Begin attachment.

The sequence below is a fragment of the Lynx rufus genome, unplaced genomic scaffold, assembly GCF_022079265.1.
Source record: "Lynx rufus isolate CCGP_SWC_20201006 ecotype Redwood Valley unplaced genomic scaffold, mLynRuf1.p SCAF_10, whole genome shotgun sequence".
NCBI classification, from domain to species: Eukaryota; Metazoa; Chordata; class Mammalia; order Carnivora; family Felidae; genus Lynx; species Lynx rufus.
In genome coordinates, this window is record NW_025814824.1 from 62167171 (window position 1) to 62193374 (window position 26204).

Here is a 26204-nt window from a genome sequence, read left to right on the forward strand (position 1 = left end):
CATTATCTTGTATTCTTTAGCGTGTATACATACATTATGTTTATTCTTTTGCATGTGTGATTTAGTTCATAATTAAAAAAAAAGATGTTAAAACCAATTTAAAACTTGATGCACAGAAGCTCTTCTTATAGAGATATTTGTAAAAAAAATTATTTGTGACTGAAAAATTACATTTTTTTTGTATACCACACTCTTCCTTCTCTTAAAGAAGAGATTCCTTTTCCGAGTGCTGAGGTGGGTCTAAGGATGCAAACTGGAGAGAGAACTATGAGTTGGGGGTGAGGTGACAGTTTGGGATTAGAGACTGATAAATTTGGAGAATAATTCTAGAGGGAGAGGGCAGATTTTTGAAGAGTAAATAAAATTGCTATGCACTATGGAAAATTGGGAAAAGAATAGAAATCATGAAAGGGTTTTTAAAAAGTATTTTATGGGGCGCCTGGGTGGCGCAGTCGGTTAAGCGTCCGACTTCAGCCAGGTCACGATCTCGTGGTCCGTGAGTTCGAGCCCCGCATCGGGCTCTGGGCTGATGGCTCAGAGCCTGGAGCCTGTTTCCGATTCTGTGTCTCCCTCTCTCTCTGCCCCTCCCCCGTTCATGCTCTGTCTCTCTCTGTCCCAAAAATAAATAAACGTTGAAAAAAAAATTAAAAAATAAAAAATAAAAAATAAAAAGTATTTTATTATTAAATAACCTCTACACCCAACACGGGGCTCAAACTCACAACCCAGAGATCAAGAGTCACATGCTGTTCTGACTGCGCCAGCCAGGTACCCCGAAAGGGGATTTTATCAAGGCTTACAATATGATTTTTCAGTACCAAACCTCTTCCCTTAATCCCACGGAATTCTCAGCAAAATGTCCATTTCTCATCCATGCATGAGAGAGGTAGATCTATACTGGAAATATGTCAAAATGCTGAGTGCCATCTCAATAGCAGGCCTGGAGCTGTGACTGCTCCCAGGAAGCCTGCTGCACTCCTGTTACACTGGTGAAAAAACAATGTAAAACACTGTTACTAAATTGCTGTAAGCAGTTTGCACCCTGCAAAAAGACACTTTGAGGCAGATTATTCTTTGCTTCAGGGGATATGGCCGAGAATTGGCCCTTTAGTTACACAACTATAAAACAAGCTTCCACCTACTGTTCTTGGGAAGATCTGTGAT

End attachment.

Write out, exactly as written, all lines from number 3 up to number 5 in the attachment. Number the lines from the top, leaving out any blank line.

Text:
NCBI classification, from domain to species: Eukaryota; Metazoa; Chordata; class Mammalia; order Carnivora; family Felidae; genus Lynx; species Lynx rufus.
In genome coordinates, this window is record NW_025814824.1 from 62167171 (window position 1) to 62193374 (window position 26204).

Here is a 26204-nt window from a genome sequence, read left to right on the forward strand (position 1 = left end):